Here, both Plaintiff and Defendants have moved for summary
judgment. "On cross-motions for summary judgment, the standard is
the same as that for individual motions for summary judgment and
the court must consider each motion independent of the other."
Gelb, 950 F. Supp. at 83 (quoting Aviall, Inc. v. Ryder System,
Inc., 913 F. Supp. 826, 828 (S.D.N.Y. 1996)) (citing Heublein v.
United States, 996 F.2d 1455, 1461 (2d Cir. 1993)).
The Board's Write-In Procedures
The reasoning (legal basis) behind the Board's approach to
write-in voting, in the 1997 Democratic Party primary for Bronx
Borough President and in other elections, is explained in the
Declaration of Daniel DeFrancesco, the Board's Executive
Director, which is part of Defendants' motion herein. Mr.
DeFrancesco states, and Plaintiff has not disputed, that the
Board interprets New York Election Law § 6-164 to require
writing-in balloting in a primary election if and only if a
candidate has filed a valid "opportunity to ballot"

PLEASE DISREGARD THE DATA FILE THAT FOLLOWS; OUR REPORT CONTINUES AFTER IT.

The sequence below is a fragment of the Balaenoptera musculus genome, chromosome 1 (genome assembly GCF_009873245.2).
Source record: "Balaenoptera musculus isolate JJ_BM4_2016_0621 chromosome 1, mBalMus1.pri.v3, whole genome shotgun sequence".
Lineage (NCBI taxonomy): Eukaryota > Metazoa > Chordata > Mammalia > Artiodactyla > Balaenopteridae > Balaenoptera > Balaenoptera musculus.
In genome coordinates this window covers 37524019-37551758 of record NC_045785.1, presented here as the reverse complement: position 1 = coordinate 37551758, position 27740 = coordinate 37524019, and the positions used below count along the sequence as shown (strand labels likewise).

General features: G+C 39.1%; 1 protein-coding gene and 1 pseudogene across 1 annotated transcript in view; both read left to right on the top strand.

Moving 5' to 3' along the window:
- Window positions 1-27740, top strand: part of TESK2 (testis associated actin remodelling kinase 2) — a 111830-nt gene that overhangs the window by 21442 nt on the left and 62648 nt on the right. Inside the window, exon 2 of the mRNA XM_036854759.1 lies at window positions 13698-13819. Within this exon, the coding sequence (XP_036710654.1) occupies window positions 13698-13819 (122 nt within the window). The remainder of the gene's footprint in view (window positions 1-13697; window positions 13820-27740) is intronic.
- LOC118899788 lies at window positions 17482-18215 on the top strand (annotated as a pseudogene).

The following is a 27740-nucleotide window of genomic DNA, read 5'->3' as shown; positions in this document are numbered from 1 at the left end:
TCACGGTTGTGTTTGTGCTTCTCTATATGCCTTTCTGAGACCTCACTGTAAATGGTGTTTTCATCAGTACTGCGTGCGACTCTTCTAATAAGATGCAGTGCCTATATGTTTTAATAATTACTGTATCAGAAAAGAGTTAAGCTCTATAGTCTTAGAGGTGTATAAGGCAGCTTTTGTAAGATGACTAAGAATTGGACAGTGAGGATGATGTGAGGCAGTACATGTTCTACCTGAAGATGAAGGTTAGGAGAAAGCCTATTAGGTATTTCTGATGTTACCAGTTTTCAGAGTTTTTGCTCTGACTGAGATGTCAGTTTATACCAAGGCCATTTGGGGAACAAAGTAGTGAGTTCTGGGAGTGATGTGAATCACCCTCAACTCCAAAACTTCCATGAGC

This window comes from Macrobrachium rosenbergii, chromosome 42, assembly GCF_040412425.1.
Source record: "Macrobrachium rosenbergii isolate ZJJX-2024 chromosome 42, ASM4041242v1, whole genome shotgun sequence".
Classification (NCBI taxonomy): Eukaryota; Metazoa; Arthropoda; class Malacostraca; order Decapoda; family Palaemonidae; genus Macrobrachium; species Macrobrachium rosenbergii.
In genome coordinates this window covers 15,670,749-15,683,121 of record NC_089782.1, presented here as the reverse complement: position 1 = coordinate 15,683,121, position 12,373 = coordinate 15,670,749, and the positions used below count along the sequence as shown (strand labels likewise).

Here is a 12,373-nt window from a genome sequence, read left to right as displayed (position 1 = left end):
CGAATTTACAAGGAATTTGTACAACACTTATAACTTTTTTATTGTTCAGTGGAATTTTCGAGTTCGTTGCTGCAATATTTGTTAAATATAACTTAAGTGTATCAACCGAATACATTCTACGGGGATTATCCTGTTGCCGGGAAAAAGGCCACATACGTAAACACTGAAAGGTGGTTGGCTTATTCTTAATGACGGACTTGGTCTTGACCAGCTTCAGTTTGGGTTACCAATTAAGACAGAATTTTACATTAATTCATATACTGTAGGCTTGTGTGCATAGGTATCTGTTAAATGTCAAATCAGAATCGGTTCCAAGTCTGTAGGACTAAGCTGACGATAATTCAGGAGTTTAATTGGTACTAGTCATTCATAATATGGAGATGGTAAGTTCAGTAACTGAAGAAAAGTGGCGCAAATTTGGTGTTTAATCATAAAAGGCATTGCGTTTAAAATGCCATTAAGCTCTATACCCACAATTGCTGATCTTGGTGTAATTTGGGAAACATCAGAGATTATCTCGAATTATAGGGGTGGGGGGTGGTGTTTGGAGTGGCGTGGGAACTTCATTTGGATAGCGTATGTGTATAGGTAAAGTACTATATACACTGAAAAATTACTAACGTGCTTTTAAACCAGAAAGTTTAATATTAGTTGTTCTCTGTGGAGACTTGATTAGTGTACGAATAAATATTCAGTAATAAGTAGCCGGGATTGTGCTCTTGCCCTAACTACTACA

petition.*fn12 (DeFrancesco Decl. ¶ 4.) Mr. DeFrancesco also
states that no valid opportunity to ballot petitions were filed
by or on behalf of plaintiff in the 1997 Democratic Party primary
election for Bronx Borough President. (Id. ¶¶ 5, 7.) Plaintiff
has offered no evidence to dispute this fact. Nor has Plaintiff
offered evidence to dispute the fact that where valid
opportunity to ballot petitions have been filed (in 1997 and in
other years), the Board has offered write-in voting.*fn13
Mr. DeFrancesco also stated that "[w]rite-in voting is offered
in all general elections." (Id. ¶ 11.) Poll workers are
"trained . . . on write-in voting procedures and on how to assist
voters who wish to cast write-in votes on a voting machine";